eliminating or reducing those that add little or nothing to your bottom
line. Let your competitors focus on the
losers. You will now be focusing on your
cash cow products!
Citrix GoToMyPC is not as strong as the
desktop version, but it is a nice tool to have when you have to work with
something on your office computer or forward an email.
Dropbox for iPad is another app I
wouldn’t know how to live without. It is
simple to use, free, and offers offline file access.
Finance for iPad allows
the money-conscious to track, budget, and manage their finances in one
place. Hook it up to your bank, credit,
loan, and retirement accounts and it will automatically import and categorize your
Action Method is a nice task management software. It lets you create tasks, prioritize them,
and delegate them with ease.
Use this quick worksheet and never be surprised by a cash
shortage again. Do it yourself or hand
it to your bookkeeper and have them return it to you along with all of their
supporting information for each line.
Never trust the data without reviewing how each line was calculated.
While I was the CFO at Magnolia Coca-Cola, we
changed our policies to give every new restaurant and bar credit terms—no
questions asked. But we controlled our
losses by setting a small credit limit that forced them to pay our bill in
order to get the second or third order.
Our Pepsi competitor didn’t give credit to new customers, so we picked
up all the new business.
My experience was that new sales far outweighed
the bad debts and helped give us a ton of goodwill with businesses. Because we had trusted them from the very
beginning, they remained very loyal customers.
QuickBooks can help you control your outstanding
receivable balances by setting credit limits for each customer. Once you do, you and your staff will get a
warning any time you try to record a new invoice that would bring their
outstanding balance above the credit limit.
You can then decide to approve the order and/or call the customer to
arrange payment at the time of delivery
Lack of trust is the biggest obstacle keeping
your prospects from buying from you.
Your customers are frequently having the following conversation going on
in their head when they are deciding whether to buy from you: “It sounds like it may solve my problems, and
I think the price is fair, but what if this doesn’t work? What if it fails or breaks? What if I don’t get the results I was
expecting? What if…?”
Get rid of the “What if” and watch your sales
increase dramatically. The good news is
getting rid of the “What if” is easy:
Just reverse the risk!
Reversing the risk means that you, the business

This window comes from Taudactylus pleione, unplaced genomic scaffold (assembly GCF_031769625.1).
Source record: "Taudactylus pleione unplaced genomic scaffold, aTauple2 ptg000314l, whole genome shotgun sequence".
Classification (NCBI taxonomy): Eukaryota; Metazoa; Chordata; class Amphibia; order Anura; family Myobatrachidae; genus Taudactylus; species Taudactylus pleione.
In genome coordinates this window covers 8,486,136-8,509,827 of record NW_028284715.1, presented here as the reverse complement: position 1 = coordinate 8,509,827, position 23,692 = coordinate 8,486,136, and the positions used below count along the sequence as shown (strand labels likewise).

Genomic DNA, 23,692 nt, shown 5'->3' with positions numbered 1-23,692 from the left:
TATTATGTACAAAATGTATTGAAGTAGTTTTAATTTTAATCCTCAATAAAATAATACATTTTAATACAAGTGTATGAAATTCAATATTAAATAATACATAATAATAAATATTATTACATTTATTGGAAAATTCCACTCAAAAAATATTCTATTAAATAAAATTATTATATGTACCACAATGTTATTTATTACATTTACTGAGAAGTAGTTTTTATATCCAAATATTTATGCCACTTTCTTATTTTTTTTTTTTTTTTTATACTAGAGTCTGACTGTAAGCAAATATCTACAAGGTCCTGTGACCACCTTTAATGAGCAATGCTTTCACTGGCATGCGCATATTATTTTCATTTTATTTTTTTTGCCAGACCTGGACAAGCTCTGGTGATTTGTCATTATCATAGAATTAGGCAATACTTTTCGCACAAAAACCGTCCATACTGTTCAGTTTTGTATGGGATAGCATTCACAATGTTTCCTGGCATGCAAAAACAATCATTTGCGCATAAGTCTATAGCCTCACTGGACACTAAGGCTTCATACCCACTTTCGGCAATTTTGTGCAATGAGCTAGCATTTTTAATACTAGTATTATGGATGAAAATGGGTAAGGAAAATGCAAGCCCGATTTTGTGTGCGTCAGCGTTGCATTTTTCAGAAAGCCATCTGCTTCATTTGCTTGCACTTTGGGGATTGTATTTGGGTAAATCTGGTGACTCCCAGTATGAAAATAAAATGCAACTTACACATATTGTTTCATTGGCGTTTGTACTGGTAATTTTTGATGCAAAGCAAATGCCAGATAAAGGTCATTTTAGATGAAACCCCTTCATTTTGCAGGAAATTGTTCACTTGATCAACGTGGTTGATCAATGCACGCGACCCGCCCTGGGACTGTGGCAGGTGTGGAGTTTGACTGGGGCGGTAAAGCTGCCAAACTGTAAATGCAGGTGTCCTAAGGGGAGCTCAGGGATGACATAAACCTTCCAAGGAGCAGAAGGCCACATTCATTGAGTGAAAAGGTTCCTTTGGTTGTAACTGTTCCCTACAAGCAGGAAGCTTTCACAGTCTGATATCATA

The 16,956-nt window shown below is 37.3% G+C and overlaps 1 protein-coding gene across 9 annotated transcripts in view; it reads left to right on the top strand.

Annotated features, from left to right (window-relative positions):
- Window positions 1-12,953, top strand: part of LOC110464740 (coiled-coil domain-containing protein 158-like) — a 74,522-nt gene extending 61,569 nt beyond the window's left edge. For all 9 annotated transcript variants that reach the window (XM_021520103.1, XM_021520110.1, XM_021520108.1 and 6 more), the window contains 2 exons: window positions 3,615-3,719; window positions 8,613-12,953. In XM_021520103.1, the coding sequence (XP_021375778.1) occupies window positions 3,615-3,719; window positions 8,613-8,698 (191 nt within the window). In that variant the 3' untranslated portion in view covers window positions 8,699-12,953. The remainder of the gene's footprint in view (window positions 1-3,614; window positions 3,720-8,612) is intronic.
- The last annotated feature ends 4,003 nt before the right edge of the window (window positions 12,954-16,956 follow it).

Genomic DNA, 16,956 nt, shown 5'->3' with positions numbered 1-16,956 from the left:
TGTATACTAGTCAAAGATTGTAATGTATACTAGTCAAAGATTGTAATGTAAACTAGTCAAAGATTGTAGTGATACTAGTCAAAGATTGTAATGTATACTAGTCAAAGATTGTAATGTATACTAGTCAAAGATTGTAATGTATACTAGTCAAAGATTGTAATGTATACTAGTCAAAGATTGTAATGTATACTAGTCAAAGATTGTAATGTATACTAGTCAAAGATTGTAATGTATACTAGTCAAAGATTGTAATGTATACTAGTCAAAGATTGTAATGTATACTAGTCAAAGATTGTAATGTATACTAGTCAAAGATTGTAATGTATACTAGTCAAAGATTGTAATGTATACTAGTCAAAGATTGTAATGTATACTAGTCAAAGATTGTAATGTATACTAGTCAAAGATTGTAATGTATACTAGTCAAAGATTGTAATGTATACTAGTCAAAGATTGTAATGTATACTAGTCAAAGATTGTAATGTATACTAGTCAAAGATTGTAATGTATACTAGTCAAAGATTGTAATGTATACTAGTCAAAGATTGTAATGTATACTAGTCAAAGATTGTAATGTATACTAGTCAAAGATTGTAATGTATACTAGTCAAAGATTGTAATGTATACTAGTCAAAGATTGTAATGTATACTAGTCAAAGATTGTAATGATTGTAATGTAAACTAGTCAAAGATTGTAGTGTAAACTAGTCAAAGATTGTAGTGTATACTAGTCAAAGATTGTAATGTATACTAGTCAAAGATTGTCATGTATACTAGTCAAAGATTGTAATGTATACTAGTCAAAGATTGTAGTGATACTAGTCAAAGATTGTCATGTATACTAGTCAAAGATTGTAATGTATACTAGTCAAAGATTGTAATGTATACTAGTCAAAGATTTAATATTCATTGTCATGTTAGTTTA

owner, take all the risk out of purchasing your products. Now first, I am assuming you are providing a
high-quality product or service. That is
a given. I am also assuming that you
stand behind your products. If you are
super confident in the quality of your product or services, then what do you
have to be afraid of by offering a strong guarantee?
Follow the L.L. Bean approach: “Our
products are guaranteed to give 100% satisfaction in every way. Return anything purchased from us at any time
if it proves otherwise. We do not want
you to have anything from L.L. Bean that is not completely satisfactory.”
Now that’s a strong guarantee! I bet that the increase in sales that this
guarantee creates by reversing the risk far exceeds the cost of the 2 percent
of the customers who may take advantage of the policy and return the product.
When you sell a product that the customer perceives
as a commodity, you can only compete on price.
A small business owner always loses a price war to the “big boys” who
have the ability to buy products in bulk and have cost savings as a result of
economies of scale.
So if you can’t beat them on their field, don’t play
there! Change the rules and the game and
play on a field where they can’t compete.
You accomplish this by adding value to your commodity product in a way
that the “big boys” can’t or won’t match.
When I started my CPA firm, I faced this same
problem. The tax factories like H &
R Block had a marketing budget I couldn’t compete with. The larger CPA firms could offer more
services. The smaller bookkeepers could
undercut us. Trying to compete on those
playing fields was a quick road to mediocre sales and profits.
So I changed the game!
In the tax areas, we concentrated on mid-year and
year-end tax planning. The tax return
was still a commodity, and we really couldn’t charge more than the normal
market price. But our clients were very
willing to pay premium prices to save on their tax bill.
We competed with the larger CPA firms by
concentrating on profit and sales consulting to small businesses. The bigger firms concentrate on the mid-size
to larger firms, and really don’t want to mess with the smaller companies. But these smaller companies need that help,
and are very willing to pay whoever can provide it.
We attacked the bookkeeping market in two ways. First, we sold QuickBooks training to the
smaller companies. This immediately
saved them money by eliminating the bookkeeper.
Since we helped them, they naturally brought their tax and business consulting
work to us. Second, we sold automated
outsourced accounting to those companies that had the need for an internal
bookkeeper at prices that were below what that would cost them, but much higher
than what bookkeepers would charge.
Notice that in all three situations above, we made
it impossible for our customers to compare us to anyone else because we were
providing solutions that no one else was offering. They no longer could compare apples to apples because
we were selling oranges! This led to more
repeat customers, more sales, and higher profits.
So, how can you start selling oranges instead of
This publication is designed to provide accurate and authoritative information regarding the subject matter covered.It is distributed with the understanding that the publisher is not engaged in rendering legal or financial services.If you require such advice, please seek the services of an attorney, CPA or a financial professional.We are only responsible for advice in written form that is a result of a fact finding meeting in regards to your particular situation.